Is Jikuu Tenshou Nazca worth watching? Not unless you’ve had the burning question “What was that anime clip from the intro of Malcolm in the Middle from?” for the last 20 years like I did, which is an incredibly niche and obscure question that I doubt that a lot of people would have that question.
Jikuu Tenshou Nazca is a unique show which manages to use an even more outlandish plot element than your standard anime.
Reincarnated Incan warriors.
. . .
During a kendo match, the protagonist Kyoji's sensei Tate awakens to his past life memories, setting in motion the renewal of his apocalyptic past-life designs. He goes about awakening other reincarnated spirits--including our hero--even though half these people worked -against- him the last time.
Maybe he thought they'd be more dissatisfied with modern Japan then they were with ancient Peru?
What makes this absolutely silly is just how many reincarnated Incan warriors can be found in the
same social circle of a Japanese high school. At one point, a newly introduced character who gets caught up in events, declared to be expendable by the villains, also spontaneously awakens as a reincarnated Incan priest. In all honesty, if they'd started turning characters' grandparents and random passersby on the street into reawakened warrior priests, I wouldn't have been surprised. In fact, had they just turned all of Japan into reawakened Incans for a massive apocalyptic battle, it would have made for a more exciting climax.
What's more, you'd expect the characters and their renewed struggle to be tied up in Peru, and thus lead them there. Well, blessedly, it does. . . for like a single episode. Then they go back to Japan. . . because it's anime, and anime can ONLY take place in Japan. Viracocha forbid somebody think outside the island box.
In the show's defense, they -do- make a weak explanation later in the show, but it really doesn't cut it.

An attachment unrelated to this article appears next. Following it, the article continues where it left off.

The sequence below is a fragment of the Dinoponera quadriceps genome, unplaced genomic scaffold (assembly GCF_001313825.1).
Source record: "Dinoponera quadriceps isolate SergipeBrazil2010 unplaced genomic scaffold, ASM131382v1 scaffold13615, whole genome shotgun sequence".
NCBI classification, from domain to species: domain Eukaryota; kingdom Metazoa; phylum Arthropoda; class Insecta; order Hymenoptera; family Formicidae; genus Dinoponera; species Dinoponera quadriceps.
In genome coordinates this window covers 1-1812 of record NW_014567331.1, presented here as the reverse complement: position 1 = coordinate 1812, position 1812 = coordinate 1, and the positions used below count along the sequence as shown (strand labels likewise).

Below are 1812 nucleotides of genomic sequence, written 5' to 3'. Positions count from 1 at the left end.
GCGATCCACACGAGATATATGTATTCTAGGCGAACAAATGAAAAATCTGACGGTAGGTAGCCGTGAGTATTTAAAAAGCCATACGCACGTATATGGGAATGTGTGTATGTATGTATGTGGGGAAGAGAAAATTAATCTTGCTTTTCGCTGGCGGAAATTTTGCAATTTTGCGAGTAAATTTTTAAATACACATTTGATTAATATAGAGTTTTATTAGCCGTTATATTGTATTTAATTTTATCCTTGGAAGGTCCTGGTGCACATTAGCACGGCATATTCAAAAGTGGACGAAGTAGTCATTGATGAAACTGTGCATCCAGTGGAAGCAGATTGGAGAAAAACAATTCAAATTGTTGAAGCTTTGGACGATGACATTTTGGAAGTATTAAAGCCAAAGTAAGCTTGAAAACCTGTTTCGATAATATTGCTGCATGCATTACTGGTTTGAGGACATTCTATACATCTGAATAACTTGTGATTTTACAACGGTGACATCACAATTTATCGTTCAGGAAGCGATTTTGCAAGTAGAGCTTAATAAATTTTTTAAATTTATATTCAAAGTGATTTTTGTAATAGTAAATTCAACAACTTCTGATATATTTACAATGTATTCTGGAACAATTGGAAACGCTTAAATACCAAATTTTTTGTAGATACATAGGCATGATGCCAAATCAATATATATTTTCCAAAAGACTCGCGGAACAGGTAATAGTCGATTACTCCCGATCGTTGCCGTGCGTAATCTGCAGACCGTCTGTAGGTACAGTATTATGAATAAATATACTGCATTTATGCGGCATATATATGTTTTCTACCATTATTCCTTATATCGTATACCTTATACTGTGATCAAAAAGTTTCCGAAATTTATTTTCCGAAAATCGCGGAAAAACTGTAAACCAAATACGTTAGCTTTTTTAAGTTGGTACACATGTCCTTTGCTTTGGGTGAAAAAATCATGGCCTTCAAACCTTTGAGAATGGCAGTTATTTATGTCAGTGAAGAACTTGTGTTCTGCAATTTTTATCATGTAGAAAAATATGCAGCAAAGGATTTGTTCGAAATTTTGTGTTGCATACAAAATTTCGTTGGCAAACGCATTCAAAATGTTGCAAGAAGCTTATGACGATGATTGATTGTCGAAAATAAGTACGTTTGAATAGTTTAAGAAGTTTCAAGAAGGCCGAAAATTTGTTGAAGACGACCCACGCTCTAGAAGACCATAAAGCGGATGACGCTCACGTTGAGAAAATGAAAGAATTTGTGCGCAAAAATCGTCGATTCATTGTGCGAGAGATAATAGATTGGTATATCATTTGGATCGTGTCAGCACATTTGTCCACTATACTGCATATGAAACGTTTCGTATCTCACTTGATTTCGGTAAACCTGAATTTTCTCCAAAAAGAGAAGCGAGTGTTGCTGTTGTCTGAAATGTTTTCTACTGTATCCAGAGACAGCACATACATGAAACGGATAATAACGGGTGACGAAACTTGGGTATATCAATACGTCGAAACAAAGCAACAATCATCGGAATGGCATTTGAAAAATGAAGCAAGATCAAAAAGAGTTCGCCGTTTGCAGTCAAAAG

Those (extremely cogent) arguments aside, the writing in general wasn't as silly or hairbrained as you'd expect, and I found myself enjoying the battles and story's forward progression. I've seen plenty of popular shows that hit you with goofy scenario after goofy scenario. Comparatively, I'm sure plenty of people can excuse implausible reincarnations.
Animation is very well done. Characters are well designed and animated; I was especially impressed by the quality of character's faces, and was pleased with the stylistic presentation of everything set in present day Japan. People looked and dressed normally, which I consider a plus.
The problem is introduced in the flashbacks.
While the animation is still good quality, the design is horrible. Instead of traditional Incan garments, they wear skin-tight one pieces with tribal accessories. I get the impression the artist's investigation into ancient South American clothing only got as far as Mexican Wrestling. Even where the story was interesting, I found myself distracted and annoyed by just how goofy the villain looked in what I can only imagine to be primitive spandex.
As for the characters: they didn't really leave any strong impressions. There were a couple I liked enough to care when they were in peril--Daimon was likable for being one of the few dynamic characters, who actually faced the ethical dillema of which side he thought was right, and I liked Yuka, who seemed more to me like the story's protagonist than Bilka/Kyoji.
. . .But most of the development was presented disjointedy through past-life flashbacks, and it all felt rather hollow.
The interpersonal relationships didn't feel very deep, the villains seemed to have the most fleshed out motivations, and I found myself mostly indifferent toward the lot of them.
Despite its shortcomings, there is one area in which Nacza not only does well, but excels. Rather than the generic J-Pop or J-Rock that the medium is saturated with, the music is remixed Bach, which works incredibly well.
The OST was reminiscent of Hironobu Sakaguchi, and seems more like something you'd find in a classic RPG than an anime.
That's a good thing.
It gives a grand and serious tone to events which are really too silly to be taken as grand and serious without it. The music managed to draw me into events which probably would have bored me otherwise, and without it I'd probably rate the show lower.
In summation, Nazca is an. . .interesting. . . anime. It does some things well, and a lot of things mediocre, but the final blend was something palatable if not savory. Despite my various complaints, I was, admittedly, never bored.
Viewers who can suspend their disbelief and enjoy things in spite of absurdities will be able to tolerate or even enjoy the show.
But those who like to nitpick over every small implausibility and unliklihood should keep far, -far- away.